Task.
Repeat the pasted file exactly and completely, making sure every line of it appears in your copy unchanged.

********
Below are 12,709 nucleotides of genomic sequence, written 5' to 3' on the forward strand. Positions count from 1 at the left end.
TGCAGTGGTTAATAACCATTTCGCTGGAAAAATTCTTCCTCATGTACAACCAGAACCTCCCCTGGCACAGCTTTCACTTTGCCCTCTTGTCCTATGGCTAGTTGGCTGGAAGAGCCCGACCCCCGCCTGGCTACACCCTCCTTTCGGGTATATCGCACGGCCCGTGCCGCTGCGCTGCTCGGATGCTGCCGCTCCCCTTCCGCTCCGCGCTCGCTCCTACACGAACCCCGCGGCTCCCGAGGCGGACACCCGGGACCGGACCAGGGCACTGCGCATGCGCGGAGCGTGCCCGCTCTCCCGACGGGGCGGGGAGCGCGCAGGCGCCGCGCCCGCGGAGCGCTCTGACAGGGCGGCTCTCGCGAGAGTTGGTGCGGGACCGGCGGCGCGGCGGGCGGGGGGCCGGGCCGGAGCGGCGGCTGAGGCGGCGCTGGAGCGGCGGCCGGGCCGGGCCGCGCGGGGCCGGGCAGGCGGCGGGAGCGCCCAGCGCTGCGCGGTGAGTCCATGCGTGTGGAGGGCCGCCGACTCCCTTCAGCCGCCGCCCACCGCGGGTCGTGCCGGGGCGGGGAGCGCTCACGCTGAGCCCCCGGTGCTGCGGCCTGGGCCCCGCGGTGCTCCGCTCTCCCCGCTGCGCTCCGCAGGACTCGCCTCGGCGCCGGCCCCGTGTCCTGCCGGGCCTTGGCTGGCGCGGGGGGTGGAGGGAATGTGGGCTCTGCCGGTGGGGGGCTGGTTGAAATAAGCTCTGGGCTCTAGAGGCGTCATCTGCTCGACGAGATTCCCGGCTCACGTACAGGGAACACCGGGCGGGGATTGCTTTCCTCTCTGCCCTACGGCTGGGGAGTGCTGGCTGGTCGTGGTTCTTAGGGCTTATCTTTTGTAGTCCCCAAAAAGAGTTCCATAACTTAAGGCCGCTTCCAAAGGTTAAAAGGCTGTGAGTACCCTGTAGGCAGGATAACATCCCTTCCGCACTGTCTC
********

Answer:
Below are 12,709 nucleotides of genomic sequence, written 5' to 3' on the forward strand. Positions count from 1 at the left end.
TGCAGTGGTTAATAACCATTTCGCTGGAAAAATTCTTCCTCATGTACAACCAGAACCTCCCCTGGCACAGCTTTCACTTTGCCCTCTTGTCCTATGGCTAGTTGGCTGGAAGAGCCCGACCCCCGCCTGGCTACACCCTCCTTTCGGGTATATCGCACGGCCCGTGCCGCTGCGCTGCTCGGATGCTGCCGCTCCCCTTCCGCTCCGCGCTCGCTCCTACACGAACCCCGCGGCTCCCGAGGCGGACACCCGGGACCGGACCAGGGCACTGCGCATGCGCGGAGCGTGCCCGCTCTCCCGACGGGGCGGGGAGCGCGCAGGCGCCGCGCCCGCGGAGCGCTCTGACAGGGCGGCTCTCGCGAGAGTTGGTGCGGGACCGGCGGCGCGGCGGGCGGGGGGCCGGGCCGGAGCGGCGGCTGAGGCGGCGCTGGAGCGGCGGCCGGGCCGGGCCGCGCGGGGCCGGGCAGGCGGCGGGAGCGCCCAGCGCTGCGCGGTGAGTCCATGCGTGTGGAGGGCCGCCGACTCCCTTCAGCCGCCGCCCACCGCGGGTCGTGCCGGGGCGGGGAGCGCTCACGCTGAGCCCCCGGTGCTGCGGCCTGGGCCCCGCGGTGCTCCGCTCTCCCCGCTGCGCTCCGCAGGACTCGCCTCGGCGCCGGCCCCGTGTCCTGCCGGGCCTTGGCTGGCGCGGGGGGTGGAGGGAATGTGGGCTCTGCCGGTGGGGGGCTGGTTGAAATAAGCTCTGGGCTCTAGAGGCGTCATCTGCTCGACGAGATTCCCGGCTCACGTACAGGGAACACCGGGCGGGGATTGCTTTCCTCTCTGCCCTACGGCTGGGGAGTGCTGGCTGGTCGTGGTTCTTAGGGCTTATCTTTTGTAGTCCCCAAAAAGAGTTCCATAACTTAAGGCCGCTTCCAAAGGTTAAAAGGCTGTGAGTACCCTGTAGGCAGGATAACATCCCTTCCGCACTGTCTC